After the flood

September 25, 2022

UNICEF reports suggest that as many as 3.4 million children are in need of immediate, lifesaving support

After the flood


s flood waters recede, the flood-affected people are at the mercy of various diseases.

According to the National Flood Response and Coordination Centre (NFRCC), so far 147 relief camps and 218 relief collection points have been set up in Sindh, southern Punjab and Balochistan. More than 300 medical camps have also been established, where 560,802 patients have been treated so far.

The World Health Organisation (WHO) said last week waterborne diseases due to stagnant flood water cold become a “second disaster” to hit the displaced people. WHO Director General Tedros Adhanom Ghebreyesus expressed concern on this situation and assured maximum cooperation with Pakistani authorities to save the health of millions of poor people.

Meanwhile, UNICEF reports suggest that as many as 3.4 million children are in need of immediate, lifesaving support. Many more children would die in the absence of the proposed intervention, the UNCEF fears. It has termed the situation for flood affected Pakistani families “beyond bleak”.

Several national and international organisations have been warning local authorities of the health crisis that can cause further malnourishment in already poor families; diarrhea; skin and eye infections; leptospirosis; malaria; leishmaniasis; respiratory infections and hepatitis, ear, nose and tonsils infections.

Over 33 million people of the country have been affected by the floods in 81 districts, almost a third of the country. Reports from various areas show rising number of deaths due to waterborne diseases among the flood victims residing in camps.

Pakistan Medical Association (PMA) secretary general Dr Qaisar Sajjad says diseases are rapidly spreading in the flood hit-areas. “Our teams have observed that gastro, ENT diseases and malaria in these zones, especially in Sindh. There are also skin related issues.”

“However, the biggest issue is to quickly adopt preventive measures on a large scale and provide plenty of medicines and filtered water. According to our reports, there is an acute shortage of safe drinking water and medicines. There is no fumigation in large areas, particularly, remote areas. In the absence of medicines malaria can turn into cerebral malaria, with dangerous complications,” he says.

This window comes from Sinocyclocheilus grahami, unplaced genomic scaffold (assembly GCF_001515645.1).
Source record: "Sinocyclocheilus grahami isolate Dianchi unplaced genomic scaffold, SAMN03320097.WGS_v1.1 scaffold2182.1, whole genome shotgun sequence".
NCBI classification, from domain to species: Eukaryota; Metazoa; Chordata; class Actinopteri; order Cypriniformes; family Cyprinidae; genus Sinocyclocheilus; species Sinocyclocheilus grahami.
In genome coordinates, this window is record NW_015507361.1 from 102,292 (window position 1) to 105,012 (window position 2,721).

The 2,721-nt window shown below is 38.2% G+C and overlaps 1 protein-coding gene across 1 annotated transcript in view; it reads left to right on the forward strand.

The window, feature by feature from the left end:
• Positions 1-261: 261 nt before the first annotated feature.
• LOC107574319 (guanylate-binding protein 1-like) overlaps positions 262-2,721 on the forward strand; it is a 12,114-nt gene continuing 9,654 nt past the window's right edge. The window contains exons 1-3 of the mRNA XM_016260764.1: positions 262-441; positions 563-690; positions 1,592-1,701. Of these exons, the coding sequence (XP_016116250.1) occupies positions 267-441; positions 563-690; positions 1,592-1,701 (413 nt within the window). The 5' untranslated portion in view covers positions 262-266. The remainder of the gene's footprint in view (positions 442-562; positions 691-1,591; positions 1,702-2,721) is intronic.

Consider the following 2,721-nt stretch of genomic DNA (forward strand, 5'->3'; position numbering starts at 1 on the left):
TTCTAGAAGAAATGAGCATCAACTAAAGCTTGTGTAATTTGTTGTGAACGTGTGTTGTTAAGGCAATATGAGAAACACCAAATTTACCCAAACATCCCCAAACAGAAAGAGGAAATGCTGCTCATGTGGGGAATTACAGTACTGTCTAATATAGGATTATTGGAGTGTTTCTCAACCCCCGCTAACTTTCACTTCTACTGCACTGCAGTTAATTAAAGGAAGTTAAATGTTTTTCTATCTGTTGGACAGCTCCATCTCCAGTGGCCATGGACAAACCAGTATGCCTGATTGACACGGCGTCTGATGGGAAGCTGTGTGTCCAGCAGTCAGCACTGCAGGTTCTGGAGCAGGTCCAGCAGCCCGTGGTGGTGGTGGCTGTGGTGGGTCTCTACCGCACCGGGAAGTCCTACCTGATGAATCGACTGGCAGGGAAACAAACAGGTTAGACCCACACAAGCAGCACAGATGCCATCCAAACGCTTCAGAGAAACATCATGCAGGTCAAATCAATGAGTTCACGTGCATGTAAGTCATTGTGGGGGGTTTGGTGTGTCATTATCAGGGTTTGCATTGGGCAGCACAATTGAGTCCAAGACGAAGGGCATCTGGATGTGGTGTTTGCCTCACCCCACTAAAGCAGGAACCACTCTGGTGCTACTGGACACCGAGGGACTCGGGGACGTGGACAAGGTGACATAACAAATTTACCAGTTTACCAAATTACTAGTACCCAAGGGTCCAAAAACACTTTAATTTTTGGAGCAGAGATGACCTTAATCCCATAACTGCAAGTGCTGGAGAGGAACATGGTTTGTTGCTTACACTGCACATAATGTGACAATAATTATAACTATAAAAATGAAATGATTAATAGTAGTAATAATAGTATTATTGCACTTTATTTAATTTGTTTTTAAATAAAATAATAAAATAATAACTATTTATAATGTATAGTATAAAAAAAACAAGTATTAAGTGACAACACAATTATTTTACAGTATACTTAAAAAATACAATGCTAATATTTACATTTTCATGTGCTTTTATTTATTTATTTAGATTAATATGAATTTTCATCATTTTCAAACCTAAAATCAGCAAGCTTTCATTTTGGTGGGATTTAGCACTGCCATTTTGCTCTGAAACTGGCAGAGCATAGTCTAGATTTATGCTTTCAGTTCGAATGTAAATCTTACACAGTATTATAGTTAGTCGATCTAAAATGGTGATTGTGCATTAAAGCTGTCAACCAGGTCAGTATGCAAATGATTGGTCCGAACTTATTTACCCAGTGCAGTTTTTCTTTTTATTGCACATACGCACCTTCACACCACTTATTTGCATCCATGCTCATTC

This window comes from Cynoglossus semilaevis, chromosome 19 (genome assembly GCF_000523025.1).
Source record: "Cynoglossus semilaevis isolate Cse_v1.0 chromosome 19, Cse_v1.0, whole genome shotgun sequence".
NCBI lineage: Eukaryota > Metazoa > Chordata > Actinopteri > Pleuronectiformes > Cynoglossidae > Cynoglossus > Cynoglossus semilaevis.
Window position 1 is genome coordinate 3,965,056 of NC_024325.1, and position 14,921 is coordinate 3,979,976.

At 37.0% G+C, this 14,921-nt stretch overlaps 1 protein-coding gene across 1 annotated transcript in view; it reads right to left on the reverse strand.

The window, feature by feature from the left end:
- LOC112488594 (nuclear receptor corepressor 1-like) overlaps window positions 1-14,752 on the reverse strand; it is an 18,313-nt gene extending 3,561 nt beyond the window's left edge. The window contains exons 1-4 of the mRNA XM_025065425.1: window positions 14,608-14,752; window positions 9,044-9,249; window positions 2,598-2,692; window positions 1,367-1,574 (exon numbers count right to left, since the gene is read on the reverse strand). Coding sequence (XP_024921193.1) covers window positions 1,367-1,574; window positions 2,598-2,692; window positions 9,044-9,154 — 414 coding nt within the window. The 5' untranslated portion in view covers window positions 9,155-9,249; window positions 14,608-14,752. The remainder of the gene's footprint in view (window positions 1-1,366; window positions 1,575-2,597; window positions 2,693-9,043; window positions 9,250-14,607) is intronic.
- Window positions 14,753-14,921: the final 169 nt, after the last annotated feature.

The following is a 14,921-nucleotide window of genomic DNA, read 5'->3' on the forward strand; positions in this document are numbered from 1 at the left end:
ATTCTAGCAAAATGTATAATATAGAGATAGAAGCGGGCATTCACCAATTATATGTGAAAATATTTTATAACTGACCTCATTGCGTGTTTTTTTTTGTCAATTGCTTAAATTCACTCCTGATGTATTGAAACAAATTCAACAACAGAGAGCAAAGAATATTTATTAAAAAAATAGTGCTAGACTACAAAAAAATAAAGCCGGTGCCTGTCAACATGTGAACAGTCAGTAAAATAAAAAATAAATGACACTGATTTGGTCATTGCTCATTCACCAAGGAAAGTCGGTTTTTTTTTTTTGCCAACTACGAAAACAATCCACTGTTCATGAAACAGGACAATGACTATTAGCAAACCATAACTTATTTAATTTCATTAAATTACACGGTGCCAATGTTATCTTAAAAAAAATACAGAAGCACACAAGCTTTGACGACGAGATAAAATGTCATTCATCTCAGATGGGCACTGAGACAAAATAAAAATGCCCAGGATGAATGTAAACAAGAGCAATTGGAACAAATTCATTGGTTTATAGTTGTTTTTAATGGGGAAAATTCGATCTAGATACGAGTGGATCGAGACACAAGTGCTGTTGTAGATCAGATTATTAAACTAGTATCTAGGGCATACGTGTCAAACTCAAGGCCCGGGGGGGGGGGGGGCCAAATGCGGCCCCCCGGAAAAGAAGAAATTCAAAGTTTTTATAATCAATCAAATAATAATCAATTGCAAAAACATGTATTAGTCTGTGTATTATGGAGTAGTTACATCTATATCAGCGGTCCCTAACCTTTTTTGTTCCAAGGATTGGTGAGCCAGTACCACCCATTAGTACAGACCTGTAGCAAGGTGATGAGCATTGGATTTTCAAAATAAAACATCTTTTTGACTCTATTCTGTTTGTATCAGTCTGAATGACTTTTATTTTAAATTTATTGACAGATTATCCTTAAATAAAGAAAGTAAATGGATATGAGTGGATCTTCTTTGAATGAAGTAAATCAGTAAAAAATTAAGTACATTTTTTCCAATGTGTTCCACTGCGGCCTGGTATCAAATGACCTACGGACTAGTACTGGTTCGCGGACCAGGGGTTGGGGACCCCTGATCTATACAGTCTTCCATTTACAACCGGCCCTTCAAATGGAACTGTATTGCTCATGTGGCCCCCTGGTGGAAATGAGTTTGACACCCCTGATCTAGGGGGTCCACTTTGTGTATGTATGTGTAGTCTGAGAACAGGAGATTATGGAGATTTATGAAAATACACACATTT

Dr Sajjad says at the moment there are two major concerns. These can be addressed by the governments but require special attention. “There is a need to tackle waterborne diseases and control malaria. This is doable once people are provided clean drinking water. The second is fumigation to control mosquitos.”

“Governments and non-government sector should focus on providing medicines, clean drinking water and nets to protect from mosquitoes,” he says. “This is doable. Unfortunately, we have not seen these things being taken up as a priority yet. “We have to save these lives first. This cannot wait for water to recede. Saving human lives should be the top priority,” he says.

The capacity of the government to provide preventive health services on a large scale in the underdeveloped areas is limited by administrative hurdles.

A recent study by Pakistani doctors, Infectious Diseases in the Aftermath of Monsoon Flooding in Pakistan, available with National Library of Medicine, states that despite great advances in medicine over the past few decades, medical complications arising from natural disasters are still extremely common. These are particularly problematic for developing countries like Pakistan where resources are limited and the infrastructure weak.

“The recent floods that have inundated vast portions of the country have only served to highlight the inadequacies of the health system. With public health spending currently standing at 2 percent of the country’s GDP, it is obvious that more can be done in order to protect those affected by these disasters. Unfortunately, awareness of the conditions is lacking in the general population. It is, therefore, imperative that the issue is promptly addressed in order to prevent a repeat of the humanitarian crisis,” the report states.

The author is a staff reporter. He can be reached at

After the flood